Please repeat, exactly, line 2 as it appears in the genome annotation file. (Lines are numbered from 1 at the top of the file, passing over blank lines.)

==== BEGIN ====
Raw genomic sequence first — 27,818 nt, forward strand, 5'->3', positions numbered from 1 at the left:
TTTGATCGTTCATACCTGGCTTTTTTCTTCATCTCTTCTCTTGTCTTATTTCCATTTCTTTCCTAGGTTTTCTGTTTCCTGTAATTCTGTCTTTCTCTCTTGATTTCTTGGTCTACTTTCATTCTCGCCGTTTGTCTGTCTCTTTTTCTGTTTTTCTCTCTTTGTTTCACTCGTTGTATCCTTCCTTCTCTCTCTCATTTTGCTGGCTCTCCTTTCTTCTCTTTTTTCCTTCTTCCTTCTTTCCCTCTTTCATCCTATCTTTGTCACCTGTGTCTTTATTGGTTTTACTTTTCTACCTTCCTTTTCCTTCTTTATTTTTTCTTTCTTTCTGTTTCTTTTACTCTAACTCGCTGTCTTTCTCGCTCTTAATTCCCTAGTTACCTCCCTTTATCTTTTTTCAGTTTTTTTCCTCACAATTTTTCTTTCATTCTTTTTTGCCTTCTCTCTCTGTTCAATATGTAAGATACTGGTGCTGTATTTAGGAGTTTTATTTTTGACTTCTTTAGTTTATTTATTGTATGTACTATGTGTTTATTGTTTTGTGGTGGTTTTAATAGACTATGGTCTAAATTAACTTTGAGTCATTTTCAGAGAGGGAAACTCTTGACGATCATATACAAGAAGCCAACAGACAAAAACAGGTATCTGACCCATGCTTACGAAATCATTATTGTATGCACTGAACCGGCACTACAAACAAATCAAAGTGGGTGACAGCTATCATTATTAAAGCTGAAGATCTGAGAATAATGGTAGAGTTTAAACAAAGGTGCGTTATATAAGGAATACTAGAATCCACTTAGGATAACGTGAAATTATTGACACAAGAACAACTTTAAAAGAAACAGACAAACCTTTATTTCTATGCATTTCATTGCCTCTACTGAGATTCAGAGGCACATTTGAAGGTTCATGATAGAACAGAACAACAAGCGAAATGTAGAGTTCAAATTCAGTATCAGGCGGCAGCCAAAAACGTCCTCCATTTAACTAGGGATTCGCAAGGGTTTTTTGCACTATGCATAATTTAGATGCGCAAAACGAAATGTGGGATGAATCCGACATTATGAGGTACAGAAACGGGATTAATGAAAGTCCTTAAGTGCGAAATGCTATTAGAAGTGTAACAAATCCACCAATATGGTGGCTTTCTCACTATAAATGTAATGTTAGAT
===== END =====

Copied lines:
TTTGATCGTTCATACCTGGCTTTTTTCTTCATCTCTTCTCTTGTCTTATTTCCATTTCTTTCCTAGGTTTTCTGTTTCCTGTAATTCTGTCTTTCTCTCTTGATTTCTTGGTCTACTTTCATTCTCGCCGTTTGTCTGTCTCTTTTTCTGTTTTTCTCTCTTTGTTTCACTCGTTGTATCCTTCCTTCTCTCTCTCATTTTGCTGGCTCTCCTTTCTTCTCTTTTTTCCTTCTTCCTTCTTTCCCTCTTTCATCCTATCTTTGTCACCTGTGTCTTTATTGGTTTTACTTTTCTACCTTCCTTTTCCTTCTTTATTTTTTCTTTCTTTCTGTTTCTTTTACTCTAACTCGCTGTCTTTCTCGCTCTTAATTCCCTAGTTACCTCCCTTTATCTTTTTTCAGTTTTTTTCCTCACAATTTTTCTTTCATTCTTTTTTGCCTTCTCTCTCTGTTCAATATGTAAGATACTGGTGCTGTATTTAGGAGTTTTATTTTTGACTTCTTTAGTTTATTTATTGTATGTACTATGTGTTTATTGTTTTGTGGTGGTTTTAATAGACTATGGTCTAAATTAACTTTGAGTCATTTTCAGAGAGGGAAACTCTTGACGATCATATACAAGAAGCCAACAGACAAAAACAGGTATCTGACCCATGCTTACGAAATCATTATTGTATGCACTGAACCGGCACTACAAACAAATCAAAGTGGGTGACAGCTATCATTATTAAAGCTGAAGATCTGAGAATAATGGTAGAGTTTAAACAAAGGTGCGTTATATAAGGAATACTAGAATCCACTTAGGATAACGTGAAATTATTGACACAAGAACAACTTTAAAAGAAACAGACAAACCTTTATTTCTATGCATTTCATTGCCTCTACTGAGATTCAGAGGCACATTTGAAGGTTCATGATAGAACAGAACAACAAGCGAAATGTAGAGTTCAAATTCAGTATCAGGCGGCAGCCAAAAACGTCCTCCATTTAACTAGGGATTCGCAAGGGTTTTTTGCACTATGCATAATTTAGATGCGCAAAACGAAATGTGGGATGAATCCGACATTATGAGGTACAGAAACGGGATTAATGAAAGTCCTTAAGTGCGAAATGCTATTAGAAGTGTAACAAATCCACCAATATGGTGGCTTTCTCACTATAAATGTAATGTTAGAT